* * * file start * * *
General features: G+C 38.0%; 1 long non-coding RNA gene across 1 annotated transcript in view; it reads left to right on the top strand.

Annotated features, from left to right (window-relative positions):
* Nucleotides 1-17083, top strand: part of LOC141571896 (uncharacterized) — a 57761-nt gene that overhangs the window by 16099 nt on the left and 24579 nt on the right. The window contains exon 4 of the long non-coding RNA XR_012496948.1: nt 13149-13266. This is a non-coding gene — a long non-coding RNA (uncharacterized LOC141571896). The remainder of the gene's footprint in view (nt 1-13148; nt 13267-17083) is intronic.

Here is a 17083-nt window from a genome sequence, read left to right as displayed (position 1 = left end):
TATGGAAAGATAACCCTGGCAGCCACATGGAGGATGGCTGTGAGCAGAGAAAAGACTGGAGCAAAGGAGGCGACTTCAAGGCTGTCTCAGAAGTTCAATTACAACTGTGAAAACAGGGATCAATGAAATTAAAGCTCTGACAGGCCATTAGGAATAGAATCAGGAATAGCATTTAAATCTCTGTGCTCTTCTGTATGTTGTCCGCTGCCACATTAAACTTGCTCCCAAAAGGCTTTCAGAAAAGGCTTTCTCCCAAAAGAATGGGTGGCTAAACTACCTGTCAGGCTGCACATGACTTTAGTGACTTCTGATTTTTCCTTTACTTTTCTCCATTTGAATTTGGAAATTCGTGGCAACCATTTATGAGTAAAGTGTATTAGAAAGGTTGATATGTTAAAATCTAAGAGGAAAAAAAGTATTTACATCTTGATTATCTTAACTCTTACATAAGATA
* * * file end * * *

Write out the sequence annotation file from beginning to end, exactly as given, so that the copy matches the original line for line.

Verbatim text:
General features: G+C 38.0%; 1 long non-coding RNA gene across 1 annotated transcript in view; it reads left to right on the top strand.

Annotated features, from left to right (window-relative positions):
* Nucleotides 1-17083, top strand: part of LOC141571896 (uncharacterized) — a 57761-nt gene that overhangs the window by 16099 nt on the left and 24579 nt on the right. The window contains exon 4 of the long non-coding RNA XR_012496948.1: nt 13149-13266. This is a non-coding gene — a long non-coding RNA (uncharacterized LOC141571896). The remainder of the gene's footprint in view (nt 1-13148; nt 13267-17083) is intronic.

Here is a 17083-nt window from a genome sequence, read left to right as displayed (position 1 = left end):
TATGGAAAGATAACCCTGGCAGCCACATGGAGGATGGCTGTGAGCAGAGAAAAGACTGGAGCAAAGGAGGCGACTTCAAGGCTGTCTCAGAAGTTCAATTACAACTGTGAAAACAGGGATCAATGAAATTAAAGCTCTGACAGGCCATTAGGAATAGAATCAGGAATAGCATTTAAATCTCTGTGCTCTTCTGTATGTTGTCCGCTGCCACATTAAACTTGCTCCCAAAAGGCTTTCAGAAAAGGCTTTCTCCCAAAAGAATGGGTGGCTAAACTACCTGTCAGGCTGCACATGACTTTAGTGACTTCTGATTTTTCCTTTACTTTTCTCCATTTGAATTTGGAAATTCGTGGCAACCATTTATGAGTAAAGTGTATTAGAAAGGTTGATATGTTAAAATCTAAGAGGAAAAAAAGTATTTACATCTTGATTATCTTAACTCTTACATAAGATA